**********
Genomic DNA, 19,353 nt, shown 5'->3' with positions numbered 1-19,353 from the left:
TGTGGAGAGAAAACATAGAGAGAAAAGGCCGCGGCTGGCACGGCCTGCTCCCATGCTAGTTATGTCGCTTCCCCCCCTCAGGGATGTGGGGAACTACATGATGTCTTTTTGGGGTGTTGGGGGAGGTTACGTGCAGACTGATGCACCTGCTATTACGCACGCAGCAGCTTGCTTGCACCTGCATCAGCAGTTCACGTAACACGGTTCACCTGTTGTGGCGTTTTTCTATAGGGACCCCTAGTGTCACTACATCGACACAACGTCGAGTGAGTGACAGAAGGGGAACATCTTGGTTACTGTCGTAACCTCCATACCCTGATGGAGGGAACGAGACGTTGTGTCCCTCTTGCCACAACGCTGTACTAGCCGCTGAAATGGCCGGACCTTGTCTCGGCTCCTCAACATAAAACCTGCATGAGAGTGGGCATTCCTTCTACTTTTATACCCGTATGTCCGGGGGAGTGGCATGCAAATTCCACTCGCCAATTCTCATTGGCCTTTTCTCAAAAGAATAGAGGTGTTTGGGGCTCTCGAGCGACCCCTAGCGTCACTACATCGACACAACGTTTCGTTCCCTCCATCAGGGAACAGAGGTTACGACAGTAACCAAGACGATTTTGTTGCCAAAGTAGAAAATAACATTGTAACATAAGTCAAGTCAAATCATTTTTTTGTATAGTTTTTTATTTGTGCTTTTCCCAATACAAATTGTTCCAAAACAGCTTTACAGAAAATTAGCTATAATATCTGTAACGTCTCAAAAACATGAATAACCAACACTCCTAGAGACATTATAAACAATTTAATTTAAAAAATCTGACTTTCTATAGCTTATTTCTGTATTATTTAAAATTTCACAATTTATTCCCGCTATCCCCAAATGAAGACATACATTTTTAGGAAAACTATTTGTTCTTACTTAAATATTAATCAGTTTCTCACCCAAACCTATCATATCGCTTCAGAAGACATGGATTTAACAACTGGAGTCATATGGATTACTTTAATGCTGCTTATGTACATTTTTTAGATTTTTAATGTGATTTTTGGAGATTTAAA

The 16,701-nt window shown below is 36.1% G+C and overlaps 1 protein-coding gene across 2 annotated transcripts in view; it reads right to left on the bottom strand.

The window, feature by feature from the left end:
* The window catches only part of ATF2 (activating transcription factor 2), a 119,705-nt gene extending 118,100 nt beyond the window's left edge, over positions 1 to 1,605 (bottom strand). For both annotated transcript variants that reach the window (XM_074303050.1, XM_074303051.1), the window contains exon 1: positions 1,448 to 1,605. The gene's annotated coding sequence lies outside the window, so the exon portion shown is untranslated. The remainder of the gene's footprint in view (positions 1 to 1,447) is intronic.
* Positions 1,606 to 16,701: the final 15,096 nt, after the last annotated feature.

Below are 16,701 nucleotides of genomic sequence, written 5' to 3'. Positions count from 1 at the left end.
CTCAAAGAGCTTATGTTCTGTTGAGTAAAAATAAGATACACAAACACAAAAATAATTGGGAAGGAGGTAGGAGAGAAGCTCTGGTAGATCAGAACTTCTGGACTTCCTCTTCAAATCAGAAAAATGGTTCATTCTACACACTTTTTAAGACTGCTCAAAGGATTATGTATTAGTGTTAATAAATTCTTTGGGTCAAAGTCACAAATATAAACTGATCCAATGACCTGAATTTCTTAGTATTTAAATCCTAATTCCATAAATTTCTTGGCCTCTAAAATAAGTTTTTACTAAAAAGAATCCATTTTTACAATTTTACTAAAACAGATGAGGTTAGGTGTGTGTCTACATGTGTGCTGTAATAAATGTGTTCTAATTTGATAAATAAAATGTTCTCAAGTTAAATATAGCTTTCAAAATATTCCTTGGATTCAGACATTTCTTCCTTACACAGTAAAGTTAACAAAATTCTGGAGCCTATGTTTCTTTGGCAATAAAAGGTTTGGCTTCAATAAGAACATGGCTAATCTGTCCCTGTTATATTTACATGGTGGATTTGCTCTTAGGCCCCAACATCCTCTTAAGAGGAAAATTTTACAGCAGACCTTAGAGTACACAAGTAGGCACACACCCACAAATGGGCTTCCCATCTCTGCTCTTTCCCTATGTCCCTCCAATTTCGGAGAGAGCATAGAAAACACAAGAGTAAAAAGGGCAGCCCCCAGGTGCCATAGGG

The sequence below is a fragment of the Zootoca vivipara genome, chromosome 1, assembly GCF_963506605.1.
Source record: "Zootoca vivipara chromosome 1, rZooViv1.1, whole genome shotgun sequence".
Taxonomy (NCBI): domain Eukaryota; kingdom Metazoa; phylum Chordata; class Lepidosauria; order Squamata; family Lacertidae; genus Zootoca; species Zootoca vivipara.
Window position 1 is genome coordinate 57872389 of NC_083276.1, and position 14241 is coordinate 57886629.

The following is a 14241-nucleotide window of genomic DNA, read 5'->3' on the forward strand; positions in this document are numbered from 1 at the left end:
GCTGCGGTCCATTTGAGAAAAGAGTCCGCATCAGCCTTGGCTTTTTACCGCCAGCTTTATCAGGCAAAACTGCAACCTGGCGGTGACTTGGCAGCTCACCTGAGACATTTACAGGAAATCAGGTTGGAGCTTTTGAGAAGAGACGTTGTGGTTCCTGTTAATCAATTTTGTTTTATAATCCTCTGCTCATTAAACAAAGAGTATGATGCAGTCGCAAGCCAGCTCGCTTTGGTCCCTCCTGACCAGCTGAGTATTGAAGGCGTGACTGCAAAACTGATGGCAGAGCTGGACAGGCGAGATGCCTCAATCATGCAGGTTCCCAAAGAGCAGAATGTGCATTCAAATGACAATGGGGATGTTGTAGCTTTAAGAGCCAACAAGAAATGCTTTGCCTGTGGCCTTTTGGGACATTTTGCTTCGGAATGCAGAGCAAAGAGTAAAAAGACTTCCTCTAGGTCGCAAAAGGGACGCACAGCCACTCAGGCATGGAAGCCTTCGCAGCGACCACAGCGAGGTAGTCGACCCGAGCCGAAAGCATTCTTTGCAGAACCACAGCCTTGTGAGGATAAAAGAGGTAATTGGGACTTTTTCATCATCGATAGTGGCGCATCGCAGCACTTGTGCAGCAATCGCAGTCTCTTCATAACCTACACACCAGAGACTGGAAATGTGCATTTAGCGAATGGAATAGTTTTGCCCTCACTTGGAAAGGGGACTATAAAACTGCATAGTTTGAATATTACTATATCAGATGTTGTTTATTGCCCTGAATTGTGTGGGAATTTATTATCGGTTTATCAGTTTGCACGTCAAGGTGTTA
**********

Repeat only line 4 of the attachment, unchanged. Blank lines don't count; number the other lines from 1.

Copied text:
The window, feature by feature from the left end: